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This past week saw the Fall Equinox, as students are getting settled into the new academic year. It is an exciting time of new beginnings, possibilities, and hope. Some are excited and leap right in with confidence, while others may be uncertain and a little wary. Either way, and all along the continuum, the trust that learners place in us as guides, models, and mentors, is profound.

Education is a powerful force for good in this world. We open minds and hearts, we cultivate new ideas, knowledge, and skills, and we inspire change.

Tragically, education has also enacted huge and lasting harms, specifically among survivors of Canada’s Indian residential schools, as well as across successive generations. In the fall of 1973, Phyllis (Jack) Webstad from the Stswecem’c Xgat’tem First Nation was a six-year old who was excited to start school:

We never had very much money, but somehow my granny managed to buy me a new outfit to go to the Mission school. I remember going to Robinson’s store and picking out a shiny orange shirt. It had string laced up in front, and was so bright and exciting – just like I felt to be going to school!

When I got to the Mission, they stripped me, and took away my clothes, including the orange shirt! I never wore it again. I didn’t understand why they wouldn’t give it back to me, it was mine! The color orange has always reminded me of that and how my feelings didn’t matter, how no one cared and how I felt like I was worth nothing. All of us little children were crying and no one cared.

Phyllis Webstad is the Executive Director of the Orange Shirt Society, and each year on September 30 we honour the experiences of the former students and survivors of Canada’s residential school system. As educators and academic leaders, we have a special obligation to Truth and Reconciliation for Education.

What can you do?

Orange Shirt Day is timed to align with the start of the new academic year when First Nations, Inuit and Métis children were taken from their families. This day reminds us of our collective responsibility for Truth and Reconciliation, and that we carry these obligations throughout our work as educators and academic leaders. The Truth and Reconciliation Commission report notes that while the TRC focused on the truth about residential schools, true reconciliation extends to the history of colonization, injustice and racism, and fair settlement of land and treaty rights.

We all have a role to play – The perfect place to begin is right where a teacher stands.”

Here we are the Friday before classes start for a fresh new academic year. To carry forward with my theatre analogy from last week (and hopefully not stretch it too far!), I guess we could say that the “audience” is taking their seats and waiting for the curtain to rise. Here are the “pre-show activities” among our students that we have witnessed countless times before: the searching for assigned “seats” (i.e. figuring out the online Learning Management System, ordering textbooks and other course materials, etc. etc.); looking through the programme (that would be course syllabi); along with all of the conversations, expectations and curiosity about what the shared experience is going to be like as the action unfolds.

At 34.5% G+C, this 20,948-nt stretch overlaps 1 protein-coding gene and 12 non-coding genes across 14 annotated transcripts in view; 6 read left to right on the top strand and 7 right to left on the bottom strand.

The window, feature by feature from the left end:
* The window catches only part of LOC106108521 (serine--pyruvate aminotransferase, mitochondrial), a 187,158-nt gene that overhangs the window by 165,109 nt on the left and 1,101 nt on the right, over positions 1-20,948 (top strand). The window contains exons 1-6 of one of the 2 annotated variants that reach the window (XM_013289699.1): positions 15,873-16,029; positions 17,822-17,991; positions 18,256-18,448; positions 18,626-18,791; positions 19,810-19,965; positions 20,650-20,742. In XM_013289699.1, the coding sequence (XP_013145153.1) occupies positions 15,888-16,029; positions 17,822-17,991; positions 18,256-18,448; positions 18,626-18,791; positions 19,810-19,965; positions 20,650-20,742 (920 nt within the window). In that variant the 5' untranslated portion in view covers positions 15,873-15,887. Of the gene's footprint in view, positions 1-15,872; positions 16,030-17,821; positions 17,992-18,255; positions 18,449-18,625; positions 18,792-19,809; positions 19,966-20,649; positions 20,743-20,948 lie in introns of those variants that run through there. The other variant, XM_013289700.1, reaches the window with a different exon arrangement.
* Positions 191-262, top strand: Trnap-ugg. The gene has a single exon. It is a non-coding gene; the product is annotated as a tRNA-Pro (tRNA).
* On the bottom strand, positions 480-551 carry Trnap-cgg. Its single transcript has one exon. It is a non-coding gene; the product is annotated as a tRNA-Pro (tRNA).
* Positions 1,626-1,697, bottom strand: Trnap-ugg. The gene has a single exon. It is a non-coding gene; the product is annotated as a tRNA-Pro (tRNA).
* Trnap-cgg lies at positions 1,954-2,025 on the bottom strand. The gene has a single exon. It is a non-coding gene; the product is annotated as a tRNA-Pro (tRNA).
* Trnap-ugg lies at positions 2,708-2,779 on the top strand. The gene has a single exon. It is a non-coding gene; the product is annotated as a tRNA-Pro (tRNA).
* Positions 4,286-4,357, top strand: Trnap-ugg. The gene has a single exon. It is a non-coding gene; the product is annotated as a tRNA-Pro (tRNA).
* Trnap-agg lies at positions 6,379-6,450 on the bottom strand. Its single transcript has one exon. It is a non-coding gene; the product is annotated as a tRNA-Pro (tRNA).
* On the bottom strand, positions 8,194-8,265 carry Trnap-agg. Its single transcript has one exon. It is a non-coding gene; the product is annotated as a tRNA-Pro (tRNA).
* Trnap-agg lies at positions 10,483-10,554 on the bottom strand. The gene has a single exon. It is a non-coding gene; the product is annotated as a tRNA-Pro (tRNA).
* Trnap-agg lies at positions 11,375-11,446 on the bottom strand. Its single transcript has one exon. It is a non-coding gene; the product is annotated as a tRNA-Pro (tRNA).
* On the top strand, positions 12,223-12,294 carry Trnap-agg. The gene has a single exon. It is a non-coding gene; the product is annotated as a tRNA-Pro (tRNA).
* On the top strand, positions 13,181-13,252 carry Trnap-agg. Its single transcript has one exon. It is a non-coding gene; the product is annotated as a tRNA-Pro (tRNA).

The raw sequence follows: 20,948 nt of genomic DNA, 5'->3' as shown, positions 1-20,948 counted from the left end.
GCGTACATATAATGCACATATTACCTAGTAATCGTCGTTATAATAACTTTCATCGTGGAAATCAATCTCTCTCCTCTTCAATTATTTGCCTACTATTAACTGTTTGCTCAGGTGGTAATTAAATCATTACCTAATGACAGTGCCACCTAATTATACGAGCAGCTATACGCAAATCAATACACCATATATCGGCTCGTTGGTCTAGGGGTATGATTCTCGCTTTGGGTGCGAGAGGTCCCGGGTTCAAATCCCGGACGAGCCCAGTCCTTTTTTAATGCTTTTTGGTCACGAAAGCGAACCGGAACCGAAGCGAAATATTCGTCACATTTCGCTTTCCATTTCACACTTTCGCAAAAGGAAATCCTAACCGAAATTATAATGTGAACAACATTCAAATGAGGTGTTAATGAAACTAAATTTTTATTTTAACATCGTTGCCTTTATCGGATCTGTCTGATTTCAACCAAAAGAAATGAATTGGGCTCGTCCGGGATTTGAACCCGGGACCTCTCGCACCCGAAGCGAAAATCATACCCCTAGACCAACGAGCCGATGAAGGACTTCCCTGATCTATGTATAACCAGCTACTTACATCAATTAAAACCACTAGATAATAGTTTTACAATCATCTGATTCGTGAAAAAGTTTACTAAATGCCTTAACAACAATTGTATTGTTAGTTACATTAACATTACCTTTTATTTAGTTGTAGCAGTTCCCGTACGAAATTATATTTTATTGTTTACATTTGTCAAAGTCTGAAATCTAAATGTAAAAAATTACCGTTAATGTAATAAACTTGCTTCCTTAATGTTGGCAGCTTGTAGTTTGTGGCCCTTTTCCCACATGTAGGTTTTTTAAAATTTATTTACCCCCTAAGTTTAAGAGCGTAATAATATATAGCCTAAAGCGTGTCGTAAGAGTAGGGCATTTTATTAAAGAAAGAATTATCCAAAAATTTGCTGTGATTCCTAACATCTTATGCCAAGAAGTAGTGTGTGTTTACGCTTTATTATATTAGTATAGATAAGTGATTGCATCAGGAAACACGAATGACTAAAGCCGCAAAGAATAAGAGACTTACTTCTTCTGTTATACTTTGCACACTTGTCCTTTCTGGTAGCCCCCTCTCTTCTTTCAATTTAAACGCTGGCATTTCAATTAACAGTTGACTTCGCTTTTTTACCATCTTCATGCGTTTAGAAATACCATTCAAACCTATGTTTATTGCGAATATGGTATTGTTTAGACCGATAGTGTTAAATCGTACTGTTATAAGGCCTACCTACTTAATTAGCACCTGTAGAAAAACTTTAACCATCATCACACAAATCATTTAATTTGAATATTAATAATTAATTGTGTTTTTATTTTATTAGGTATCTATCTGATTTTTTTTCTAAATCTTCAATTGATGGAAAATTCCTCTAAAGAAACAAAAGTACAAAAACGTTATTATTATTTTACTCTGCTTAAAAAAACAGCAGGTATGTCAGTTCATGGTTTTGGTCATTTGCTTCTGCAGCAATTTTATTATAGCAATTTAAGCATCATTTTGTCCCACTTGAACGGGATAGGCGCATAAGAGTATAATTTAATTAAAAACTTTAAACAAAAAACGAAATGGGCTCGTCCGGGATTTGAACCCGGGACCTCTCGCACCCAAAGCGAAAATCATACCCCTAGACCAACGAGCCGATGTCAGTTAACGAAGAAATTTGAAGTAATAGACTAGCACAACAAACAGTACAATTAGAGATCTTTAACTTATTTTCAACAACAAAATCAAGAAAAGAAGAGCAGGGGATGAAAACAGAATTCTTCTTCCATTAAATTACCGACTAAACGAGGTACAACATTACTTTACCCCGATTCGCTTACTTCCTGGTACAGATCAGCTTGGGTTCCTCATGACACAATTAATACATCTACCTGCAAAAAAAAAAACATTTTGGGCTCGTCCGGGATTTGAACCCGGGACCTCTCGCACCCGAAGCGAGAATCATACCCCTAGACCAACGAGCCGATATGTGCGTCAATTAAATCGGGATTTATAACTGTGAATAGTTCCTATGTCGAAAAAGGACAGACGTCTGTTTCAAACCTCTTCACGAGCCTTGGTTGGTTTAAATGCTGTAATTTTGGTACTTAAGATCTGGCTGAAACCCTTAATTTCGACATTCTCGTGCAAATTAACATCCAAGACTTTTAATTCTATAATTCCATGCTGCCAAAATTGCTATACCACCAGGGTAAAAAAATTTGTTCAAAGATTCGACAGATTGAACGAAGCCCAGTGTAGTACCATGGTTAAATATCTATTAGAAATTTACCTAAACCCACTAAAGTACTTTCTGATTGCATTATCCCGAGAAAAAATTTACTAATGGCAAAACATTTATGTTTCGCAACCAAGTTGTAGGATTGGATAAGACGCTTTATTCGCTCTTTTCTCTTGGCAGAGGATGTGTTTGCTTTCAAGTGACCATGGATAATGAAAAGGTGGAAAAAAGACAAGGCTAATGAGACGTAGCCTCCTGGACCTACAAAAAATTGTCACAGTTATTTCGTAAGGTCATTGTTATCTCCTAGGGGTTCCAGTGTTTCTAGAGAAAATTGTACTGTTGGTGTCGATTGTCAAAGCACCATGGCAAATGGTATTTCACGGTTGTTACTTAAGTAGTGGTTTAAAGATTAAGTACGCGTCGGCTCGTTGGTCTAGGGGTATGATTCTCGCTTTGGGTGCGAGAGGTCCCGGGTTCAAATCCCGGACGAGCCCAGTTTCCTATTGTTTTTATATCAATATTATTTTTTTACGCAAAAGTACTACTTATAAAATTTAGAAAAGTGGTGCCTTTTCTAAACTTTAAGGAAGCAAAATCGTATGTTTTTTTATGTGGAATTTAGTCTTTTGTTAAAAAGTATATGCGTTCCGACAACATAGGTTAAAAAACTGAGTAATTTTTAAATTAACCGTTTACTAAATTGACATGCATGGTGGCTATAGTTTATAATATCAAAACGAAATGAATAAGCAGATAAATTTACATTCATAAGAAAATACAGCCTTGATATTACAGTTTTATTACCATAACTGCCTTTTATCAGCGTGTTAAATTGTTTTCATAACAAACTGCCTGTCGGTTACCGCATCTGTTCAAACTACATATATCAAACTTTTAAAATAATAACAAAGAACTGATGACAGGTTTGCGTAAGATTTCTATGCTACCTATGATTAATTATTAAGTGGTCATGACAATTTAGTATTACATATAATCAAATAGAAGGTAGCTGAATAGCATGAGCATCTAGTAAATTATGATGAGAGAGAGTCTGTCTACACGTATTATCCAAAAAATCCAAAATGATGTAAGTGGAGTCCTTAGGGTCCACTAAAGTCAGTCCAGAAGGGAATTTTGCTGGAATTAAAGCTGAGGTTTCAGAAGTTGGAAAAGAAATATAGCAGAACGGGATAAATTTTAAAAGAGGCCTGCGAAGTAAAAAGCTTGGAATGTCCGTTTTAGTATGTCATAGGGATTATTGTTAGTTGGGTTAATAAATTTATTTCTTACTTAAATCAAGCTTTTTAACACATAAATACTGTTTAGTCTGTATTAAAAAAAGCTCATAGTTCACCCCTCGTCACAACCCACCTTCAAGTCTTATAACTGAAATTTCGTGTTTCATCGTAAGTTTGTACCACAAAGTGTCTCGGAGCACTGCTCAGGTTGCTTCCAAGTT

And on the part of the cast and crew (that’s us!), there might be some pre-show jitters, lots of getting those last details right, and wondering what kind of audience it is going to be. The magic happens when the audience engages as live and dynamic partners in a shared and transformative experience for all. As an aside, despite two decades of teaching, I always had some of those “pre-show jitters” before a new semester, and then came the wonderful experience of meeting my students and finding my stride. It never gets old!

Thinking about our students’ anticipation of the coming semester also brings to mind our highly diverse and internationalized learning community across post-secondary education, and our core values of inclusion, respect, equity and social justice.  Anti-Black and Anti-Indigenous Racism, and other corrosive forms of violence, colonization and oppression, are enacted in a myriad of ways – large and small (and noting that the cumulative trauma of a multitude of implicit and overt forms of racism means that none are objectively “small”). As academic leaders, we all have a stake in how we engage with our students and with one-another, with the curriculum we teach, as well as the voices we amplify and include, and the actions that we take.

This past week marked an important, national, activist response by academics: the September 9-10 Scholar Strike galvanized by Dr. Anthea Butler. As the web page states: “The Canadian action is aligned with the one in the U.S., in its call for racial justice, an end to anti-Black police violence and it adds a specific focus on anti-Indigenous, colonial violence.”

The criticality of this work is painfully amplified in numerous research papers and other reports, including the Ontario Human Rights Commission Report: A Disparate Impact: Second interim report on the inquiry into racial profiling and racial discrimination of Black persons by the Toronto Police Service.

These documents are painful to read (and see), and are also essential reading (and seeing). To know is never to un-know, and in knowing comes the imperative for action.

On the eve of this new academic year and a new semester, let’s reaffirm our resolve of advocacy and activism, reflected in all that we do as academic leaders and change-makers.

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